This humane warning was ungratefully disregarded. The gentlemen were all interested in "the objects of the meeting"; and the ladies were firm in the resolution not to be left at home by themselves. They dressed with a view to the large assembly of spectators before whom they were about to appear; and they outtalked the men on political subjects, all the way to the town.
The most delightful of surprises was in store for them, when they reached the market hall. Among the crowd of ordinary gentlemen, waiting under the portico until the proceedings began, appeared one person of distinction, whose title was "Reverend," and whose name was Mirabel.
Francine was the first to discover him. She darted up the steps and held out her hand.
"This _is_ a pleasure!" she cried. "Have you come here to see--" she was about to say Me, but, observing the strangers round her, altered the word to Us. "Please give me your arm," she whispered, before her young friends had arrived within hearing. "I am so frightened in a crowd!"
She held fast by Mirabel, and kept a jealous watch on him. Was it only her fancy? or did she detect a new charm in his smile when he spoke to Emily?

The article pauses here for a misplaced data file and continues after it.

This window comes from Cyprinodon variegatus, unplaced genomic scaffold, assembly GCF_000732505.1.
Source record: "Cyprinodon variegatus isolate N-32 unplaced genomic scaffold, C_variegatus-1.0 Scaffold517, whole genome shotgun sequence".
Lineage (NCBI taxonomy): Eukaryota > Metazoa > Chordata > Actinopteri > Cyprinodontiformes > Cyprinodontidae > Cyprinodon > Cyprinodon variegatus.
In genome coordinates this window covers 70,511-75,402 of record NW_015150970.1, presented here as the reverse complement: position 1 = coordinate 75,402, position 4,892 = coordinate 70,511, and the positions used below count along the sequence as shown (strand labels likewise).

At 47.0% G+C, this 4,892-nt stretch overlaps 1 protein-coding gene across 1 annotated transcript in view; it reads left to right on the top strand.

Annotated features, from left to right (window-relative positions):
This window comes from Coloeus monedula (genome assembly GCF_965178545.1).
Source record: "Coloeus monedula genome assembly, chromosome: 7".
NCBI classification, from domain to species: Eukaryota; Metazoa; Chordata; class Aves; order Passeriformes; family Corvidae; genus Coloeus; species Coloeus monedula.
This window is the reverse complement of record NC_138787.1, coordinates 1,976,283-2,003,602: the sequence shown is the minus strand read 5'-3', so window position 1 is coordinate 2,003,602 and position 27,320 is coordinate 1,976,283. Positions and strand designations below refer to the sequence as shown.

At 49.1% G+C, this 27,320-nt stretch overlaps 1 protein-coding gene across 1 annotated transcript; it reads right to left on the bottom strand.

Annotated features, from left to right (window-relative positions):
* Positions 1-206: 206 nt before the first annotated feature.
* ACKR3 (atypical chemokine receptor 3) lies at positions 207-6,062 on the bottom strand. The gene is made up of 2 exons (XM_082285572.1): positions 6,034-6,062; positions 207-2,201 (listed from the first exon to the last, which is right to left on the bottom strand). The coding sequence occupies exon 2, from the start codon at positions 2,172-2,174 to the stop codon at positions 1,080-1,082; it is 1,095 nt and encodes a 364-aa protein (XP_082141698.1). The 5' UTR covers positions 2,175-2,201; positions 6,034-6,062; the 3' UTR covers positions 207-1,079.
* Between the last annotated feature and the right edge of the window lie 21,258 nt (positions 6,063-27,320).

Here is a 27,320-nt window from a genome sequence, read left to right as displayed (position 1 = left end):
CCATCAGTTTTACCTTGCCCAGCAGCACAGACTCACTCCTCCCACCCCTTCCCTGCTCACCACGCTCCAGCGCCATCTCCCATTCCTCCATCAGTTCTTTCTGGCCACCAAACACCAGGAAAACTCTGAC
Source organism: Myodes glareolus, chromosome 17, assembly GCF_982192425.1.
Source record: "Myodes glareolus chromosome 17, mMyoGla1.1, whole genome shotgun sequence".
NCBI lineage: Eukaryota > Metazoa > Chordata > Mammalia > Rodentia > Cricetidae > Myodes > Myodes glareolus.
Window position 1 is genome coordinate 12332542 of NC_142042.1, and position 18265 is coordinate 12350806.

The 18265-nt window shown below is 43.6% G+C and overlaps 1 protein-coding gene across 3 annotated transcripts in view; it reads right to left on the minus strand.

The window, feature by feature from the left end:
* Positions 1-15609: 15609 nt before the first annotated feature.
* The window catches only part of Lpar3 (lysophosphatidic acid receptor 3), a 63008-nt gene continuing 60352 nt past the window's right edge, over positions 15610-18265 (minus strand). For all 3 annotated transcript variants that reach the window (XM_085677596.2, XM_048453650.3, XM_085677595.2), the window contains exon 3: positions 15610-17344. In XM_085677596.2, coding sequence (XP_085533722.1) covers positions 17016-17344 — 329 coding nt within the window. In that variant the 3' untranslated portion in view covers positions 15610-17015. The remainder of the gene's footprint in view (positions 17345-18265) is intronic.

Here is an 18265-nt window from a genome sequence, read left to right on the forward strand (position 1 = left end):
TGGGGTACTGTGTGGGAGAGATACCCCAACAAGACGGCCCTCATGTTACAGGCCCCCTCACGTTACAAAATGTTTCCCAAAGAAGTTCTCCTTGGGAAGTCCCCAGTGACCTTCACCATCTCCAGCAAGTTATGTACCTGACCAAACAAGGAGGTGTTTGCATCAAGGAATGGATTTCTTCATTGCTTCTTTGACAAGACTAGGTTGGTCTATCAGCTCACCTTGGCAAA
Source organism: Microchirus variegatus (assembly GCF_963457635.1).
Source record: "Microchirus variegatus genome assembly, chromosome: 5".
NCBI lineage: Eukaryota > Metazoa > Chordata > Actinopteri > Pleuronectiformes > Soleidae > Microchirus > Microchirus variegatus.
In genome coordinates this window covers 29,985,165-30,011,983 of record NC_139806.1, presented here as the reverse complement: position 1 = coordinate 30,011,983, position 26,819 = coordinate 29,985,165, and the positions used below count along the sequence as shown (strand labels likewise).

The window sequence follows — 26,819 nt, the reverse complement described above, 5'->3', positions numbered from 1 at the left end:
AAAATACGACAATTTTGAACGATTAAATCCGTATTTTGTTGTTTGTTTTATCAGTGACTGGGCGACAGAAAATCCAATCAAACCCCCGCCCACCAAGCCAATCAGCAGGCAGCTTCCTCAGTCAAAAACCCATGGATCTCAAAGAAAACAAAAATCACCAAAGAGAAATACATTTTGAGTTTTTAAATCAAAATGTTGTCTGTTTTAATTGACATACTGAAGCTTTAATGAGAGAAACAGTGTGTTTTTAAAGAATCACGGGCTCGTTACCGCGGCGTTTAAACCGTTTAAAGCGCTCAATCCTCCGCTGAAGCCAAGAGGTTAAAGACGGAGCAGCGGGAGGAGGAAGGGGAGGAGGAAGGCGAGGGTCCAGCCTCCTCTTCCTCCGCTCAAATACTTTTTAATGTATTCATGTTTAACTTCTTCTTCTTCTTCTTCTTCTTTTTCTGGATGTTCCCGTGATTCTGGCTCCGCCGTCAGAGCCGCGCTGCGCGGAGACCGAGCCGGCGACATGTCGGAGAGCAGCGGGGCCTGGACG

Before it was possible to decide, the time for the meeting had arrived. Mr. Wyvil's friends were of course accommodated with seats on the platform. Francine, still insisting on her claim to Mirabel's arm, got a chair next to him. As she seated herself, she left him free for a moment. In that moment, the infatuated man took an empty chair on the other side of him, and placed it for Emily. He communicated to that hated rival the information which he ought to have reserved for Francine. "The committee insist," he said, "on my proposing one of the Resolutions. I promise not to bore you; mine shall be the shortest speech delivered at the meeting."
Among the earlier speakers not one was inspired by a feeling of mercy for the audience. The chairman reveled in words. The mover and seconder of the first Resolution (not having so much as the ghost of an idea to trouble either of them), poured out language in flowing and overflowing streams, like water from a perpetual spring. The heat exhaled by the crowded audience was already becoming insufferable. Cries of "Sit down!" assailed the orator of the moment. The chairman was obliged to interfere. A man at the back of the hall roared out, "Ventilation!" and broke a window with his stick. He was rewarded with three rounds of cheers; and was ironically invited to mount the platform and take the chair.
Under these embarrassing circumstances, Mirabel rose to speak.